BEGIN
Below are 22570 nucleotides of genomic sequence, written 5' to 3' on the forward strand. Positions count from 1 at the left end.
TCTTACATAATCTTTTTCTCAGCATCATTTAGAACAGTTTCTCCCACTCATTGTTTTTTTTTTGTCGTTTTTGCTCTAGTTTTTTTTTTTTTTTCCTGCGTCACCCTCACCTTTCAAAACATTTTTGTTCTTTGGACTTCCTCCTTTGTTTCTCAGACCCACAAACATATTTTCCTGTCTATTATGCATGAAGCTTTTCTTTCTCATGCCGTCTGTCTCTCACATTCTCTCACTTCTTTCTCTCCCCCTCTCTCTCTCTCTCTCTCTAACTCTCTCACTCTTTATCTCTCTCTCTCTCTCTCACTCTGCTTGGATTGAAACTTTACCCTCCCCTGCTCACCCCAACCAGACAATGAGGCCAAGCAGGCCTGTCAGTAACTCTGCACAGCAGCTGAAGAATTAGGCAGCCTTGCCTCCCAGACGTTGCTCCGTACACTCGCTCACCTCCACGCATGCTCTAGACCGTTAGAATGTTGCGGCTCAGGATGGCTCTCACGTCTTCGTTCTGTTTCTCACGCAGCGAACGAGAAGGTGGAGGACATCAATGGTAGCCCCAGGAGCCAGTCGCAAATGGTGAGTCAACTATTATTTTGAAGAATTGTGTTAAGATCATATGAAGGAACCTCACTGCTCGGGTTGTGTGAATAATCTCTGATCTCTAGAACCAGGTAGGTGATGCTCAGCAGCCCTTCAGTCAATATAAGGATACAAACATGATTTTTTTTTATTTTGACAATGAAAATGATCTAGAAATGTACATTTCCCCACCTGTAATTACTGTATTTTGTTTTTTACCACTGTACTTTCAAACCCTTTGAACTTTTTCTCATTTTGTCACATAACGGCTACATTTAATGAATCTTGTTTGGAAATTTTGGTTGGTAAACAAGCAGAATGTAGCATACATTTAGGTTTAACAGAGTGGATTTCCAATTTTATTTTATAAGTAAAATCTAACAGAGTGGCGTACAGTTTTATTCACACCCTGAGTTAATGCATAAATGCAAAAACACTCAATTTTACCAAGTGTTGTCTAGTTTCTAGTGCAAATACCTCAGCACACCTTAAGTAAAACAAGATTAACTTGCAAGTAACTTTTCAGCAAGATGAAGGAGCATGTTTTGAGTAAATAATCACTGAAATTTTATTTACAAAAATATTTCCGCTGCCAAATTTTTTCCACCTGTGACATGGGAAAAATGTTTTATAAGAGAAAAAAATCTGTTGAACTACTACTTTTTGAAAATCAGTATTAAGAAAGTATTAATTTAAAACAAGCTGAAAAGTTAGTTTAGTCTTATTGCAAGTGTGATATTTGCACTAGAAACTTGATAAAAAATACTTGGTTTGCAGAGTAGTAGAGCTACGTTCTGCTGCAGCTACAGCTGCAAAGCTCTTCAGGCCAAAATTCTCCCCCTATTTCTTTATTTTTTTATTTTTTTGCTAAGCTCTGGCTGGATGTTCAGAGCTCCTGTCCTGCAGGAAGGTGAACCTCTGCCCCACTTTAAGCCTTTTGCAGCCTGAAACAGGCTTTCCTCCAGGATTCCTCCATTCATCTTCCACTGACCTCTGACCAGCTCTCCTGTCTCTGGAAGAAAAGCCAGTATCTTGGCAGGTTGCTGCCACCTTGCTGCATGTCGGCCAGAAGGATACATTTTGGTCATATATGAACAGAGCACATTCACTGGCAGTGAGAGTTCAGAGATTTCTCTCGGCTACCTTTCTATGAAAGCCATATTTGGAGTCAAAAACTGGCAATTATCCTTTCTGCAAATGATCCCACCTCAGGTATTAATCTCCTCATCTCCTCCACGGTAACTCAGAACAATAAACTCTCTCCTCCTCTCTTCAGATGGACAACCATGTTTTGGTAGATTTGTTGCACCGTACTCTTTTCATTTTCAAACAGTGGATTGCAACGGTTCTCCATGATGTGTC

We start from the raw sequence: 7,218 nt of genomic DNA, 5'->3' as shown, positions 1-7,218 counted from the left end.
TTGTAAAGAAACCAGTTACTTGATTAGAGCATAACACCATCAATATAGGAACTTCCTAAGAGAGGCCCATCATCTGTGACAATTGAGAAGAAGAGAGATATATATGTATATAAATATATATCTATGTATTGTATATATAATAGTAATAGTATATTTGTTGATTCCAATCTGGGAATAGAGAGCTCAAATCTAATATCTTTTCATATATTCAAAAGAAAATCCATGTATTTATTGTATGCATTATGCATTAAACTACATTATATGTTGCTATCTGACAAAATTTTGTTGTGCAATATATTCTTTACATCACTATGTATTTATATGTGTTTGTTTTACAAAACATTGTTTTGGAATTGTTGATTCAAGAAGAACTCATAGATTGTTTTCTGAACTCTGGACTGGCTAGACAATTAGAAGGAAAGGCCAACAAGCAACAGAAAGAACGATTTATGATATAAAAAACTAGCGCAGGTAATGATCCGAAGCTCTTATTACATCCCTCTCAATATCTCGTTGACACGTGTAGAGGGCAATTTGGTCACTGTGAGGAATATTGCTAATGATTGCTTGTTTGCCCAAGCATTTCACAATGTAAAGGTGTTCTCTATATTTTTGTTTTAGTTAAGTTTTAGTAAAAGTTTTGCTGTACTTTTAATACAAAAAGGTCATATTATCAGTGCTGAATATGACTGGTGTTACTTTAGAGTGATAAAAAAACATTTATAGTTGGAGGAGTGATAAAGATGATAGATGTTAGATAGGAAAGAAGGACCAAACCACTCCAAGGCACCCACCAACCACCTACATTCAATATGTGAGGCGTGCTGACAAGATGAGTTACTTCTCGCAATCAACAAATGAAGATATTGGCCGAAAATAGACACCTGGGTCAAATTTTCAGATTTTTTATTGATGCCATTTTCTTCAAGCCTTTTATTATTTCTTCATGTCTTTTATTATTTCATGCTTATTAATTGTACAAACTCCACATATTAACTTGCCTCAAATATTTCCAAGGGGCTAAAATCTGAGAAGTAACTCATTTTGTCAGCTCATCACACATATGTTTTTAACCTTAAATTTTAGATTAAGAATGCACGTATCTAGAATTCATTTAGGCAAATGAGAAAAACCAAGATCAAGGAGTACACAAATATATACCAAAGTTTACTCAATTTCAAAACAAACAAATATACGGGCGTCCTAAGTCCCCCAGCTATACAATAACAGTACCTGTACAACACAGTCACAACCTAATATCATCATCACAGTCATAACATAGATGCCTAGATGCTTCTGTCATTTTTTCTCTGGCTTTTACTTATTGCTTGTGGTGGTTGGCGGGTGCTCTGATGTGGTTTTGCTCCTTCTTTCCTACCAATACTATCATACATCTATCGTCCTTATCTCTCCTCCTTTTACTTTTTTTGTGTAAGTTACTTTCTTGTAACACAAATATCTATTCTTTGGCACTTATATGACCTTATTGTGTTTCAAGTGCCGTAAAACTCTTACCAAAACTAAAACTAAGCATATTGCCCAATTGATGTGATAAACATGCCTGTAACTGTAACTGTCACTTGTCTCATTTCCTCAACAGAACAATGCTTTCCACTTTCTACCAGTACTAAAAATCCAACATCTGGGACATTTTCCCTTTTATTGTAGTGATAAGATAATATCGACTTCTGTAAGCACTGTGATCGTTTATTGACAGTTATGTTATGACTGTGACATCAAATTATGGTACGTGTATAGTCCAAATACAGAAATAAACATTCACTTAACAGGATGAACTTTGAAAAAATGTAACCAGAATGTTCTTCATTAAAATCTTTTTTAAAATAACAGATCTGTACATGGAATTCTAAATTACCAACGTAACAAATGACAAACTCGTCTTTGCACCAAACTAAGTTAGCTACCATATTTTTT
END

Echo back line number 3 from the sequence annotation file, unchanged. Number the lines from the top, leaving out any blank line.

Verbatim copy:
We start from the raw sequence: 7,218 nt of genomic DNA, 5'->3' as shown, positions 1-7,218 counted from the left end.